Our new Editorial Board

Max Reu­ter, Edit­or-in-Chief at JEB, Pro­fess­or at Uni­ver­sity Col­lege London

We are happy to intro­duce JEB’s new edit­or­i­al board! Fol­low­ing the announce­ment of the planned reor­gan­isa­tion last sum­mer, Man­aging Edit­or Nicki Cook and I had been busy recruit­ing edit­ors for the new board over the autumn and winter. This was a long and com­plex pro­cess, includ­ing the multi-dimen­sion­al puzzle of select­ing board mem­bers accord­ing to expert­ise and diversity and a sig­ni­fic­ant amount of work behind the scenes to adjust and update the manu­script hand­ling work­flows. But we are happy (and relieved) to finally be able to present our Hand­ling and Asso­ci­ate Edit­ors  to you, our read­er- and author­ship, and wel­come them here.

The main motiv­a­tion for reor­gan­ising our edit­or­i­al struc­ture was to adapt JEB to the increas­ing diver­si­fic­a­tion and soph­ist­ic­a­tion of con­tem­por­ary evol­u­tion­ary bio­logy. Research in our field is becom­ing ever broad­er, both in terms of the ques­tions we ask and the tech­no­lo­gies and approaches we use. To con­tin­ue to provide peer review—and hence content—of the highest qual­ity, JEB’s edit­or­i­al prac­tices need to match this diver­si­fic­a­tion. A big­ger board and the range of expert­ise among our Asso­ci­ate Edit­ors will allow us to do so.

But diver­si­fic­a­tion is not lim­ited to the research itself, the evol­u­tion com­munity has also become broad­er in many oth­er ways. Our second (but by no means sec­ond­ary) goal has there­fore been to make JEB’s edit­or­i­al board more diverse and rep­res­ent­at­ive of the entire research com­munity. Our seni­or edit­ors (Edit­or-in-Chief, Hand­ling Edit­ors, Com­mis­sion­ing Edit­or and Data Edit­or) now includes research­ers from the UK, US, Aus­tralia, Switzer­land, Mex­ico and the Neth­er­lands and we have gender par­ity among the new Hand­ling Edit­ors. For the board of Asso­ci­ate Edit­ors too we have made large strides towards being rep­res­ent­at­ive of the diversity of the field. We have sig­ni­fic­antly increased the rep­res­ent­a­tion of women among our edit­ors (from 4:11 among the pre­vi­ous board of Decid­ing Edit­ors to 16:23 among the new AEs) and now have edit­ors from 17 coun­tries, includ­ing Aus­tria, Bel­gi­um, Brazil, China, Den­mark, Fin­land, France, Ger­many, Israel, Italy, Japan, the Neth­er­lands, Spain, Sweden, Switzer­land, UK and the US.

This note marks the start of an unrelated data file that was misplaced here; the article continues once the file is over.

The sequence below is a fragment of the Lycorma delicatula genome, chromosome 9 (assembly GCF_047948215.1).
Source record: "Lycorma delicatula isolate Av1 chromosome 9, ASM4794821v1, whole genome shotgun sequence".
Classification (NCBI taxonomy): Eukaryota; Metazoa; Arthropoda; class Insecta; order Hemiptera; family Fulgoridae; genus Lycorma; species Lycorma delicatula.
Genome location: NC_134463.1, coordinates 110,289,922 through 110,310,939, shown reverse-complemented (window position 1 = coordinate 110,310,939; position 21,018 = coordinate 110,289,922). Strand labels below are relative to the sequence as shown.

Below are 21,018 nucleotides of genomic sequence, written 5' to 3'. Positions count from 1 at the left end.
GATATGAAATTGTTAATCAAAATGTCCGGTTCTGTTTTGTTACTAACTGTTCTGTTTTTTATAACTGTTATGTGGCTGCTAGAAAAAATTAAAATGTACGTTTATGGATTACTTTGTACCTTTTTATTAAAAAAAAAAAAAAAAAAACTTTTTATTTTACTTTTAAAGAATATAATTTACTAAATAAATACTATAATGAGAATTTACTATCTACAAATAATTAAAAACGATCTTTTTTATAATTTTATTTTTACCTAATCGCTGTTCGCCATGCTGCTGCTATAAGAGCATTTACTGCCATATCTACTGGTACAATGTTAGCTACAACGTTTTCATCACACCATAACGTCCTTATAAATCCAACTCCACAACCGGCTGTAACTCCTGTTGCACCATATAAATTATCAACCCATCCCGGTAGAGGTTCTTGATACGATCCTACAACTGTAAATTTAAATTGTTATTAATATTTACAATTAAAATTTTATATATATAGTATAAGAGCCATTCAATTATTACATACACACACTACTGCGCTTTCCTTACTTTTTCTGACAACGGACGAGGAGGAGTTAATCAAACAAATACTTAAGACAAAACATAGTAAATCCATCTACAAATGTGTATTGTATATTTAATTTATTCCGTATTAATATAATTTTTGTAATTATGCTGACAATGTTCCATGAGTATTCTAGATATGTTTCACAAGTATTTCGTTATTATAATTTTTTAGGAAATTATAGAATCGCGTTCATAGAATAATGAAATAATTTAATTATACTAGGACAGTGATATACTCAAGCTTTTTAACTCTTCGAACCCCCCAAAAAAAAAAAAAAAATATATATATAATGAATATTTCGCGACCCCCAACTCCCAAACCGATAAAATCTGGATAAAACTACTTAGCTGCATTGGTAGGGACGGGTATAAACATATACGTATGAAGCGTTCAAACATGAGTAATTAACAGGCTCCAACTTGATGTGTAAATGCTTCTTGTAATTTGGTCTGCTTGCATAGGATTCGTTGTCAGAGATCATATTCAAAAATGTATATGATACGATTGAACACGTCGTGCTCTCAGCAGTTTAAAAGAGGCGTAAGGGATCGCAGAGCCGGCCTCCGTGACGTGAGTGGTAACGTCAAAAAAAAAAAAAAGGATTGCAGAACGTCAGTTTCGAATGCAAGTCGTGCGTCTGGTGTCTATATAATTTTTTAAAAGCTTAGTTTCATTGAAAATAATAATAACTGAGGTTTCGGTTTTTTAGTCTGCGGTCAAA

We are excited to see our new board in action and hope these changes will get a pos­it­ive recep­tion in the com­munity. Please share your com­ments and thoughts, we value them. Mean­while, we will con­tin­ue our work. This will include fur­ther addi­tions to fill in gaps and to make small adjust­ments to the bal­ance between our sub­mis­sions and the expert­ise with­in the board. More import­antly though, we are yet to recruit a group of juni­or AEs and their ment­ors to provide a path­way to grow into edit­or­i­al roles. 

While we hope that the new board will improve the way we work, our mis­sion to pub­lish qual­ity research in evol­u­tion­ary bio­logy remains unchanged. Besides wel­com­ing our new edit­ors, I would there­fore like to thank our out­go­ing board of Decid­ing Edit­ors. Their hard work is the found­a­tion of JEB’s repu­ta­tion as one of the lead­ing journ­als in our field and many of them will provide valu­able con­tinu­ity as mem­bers of the new board. Thank you!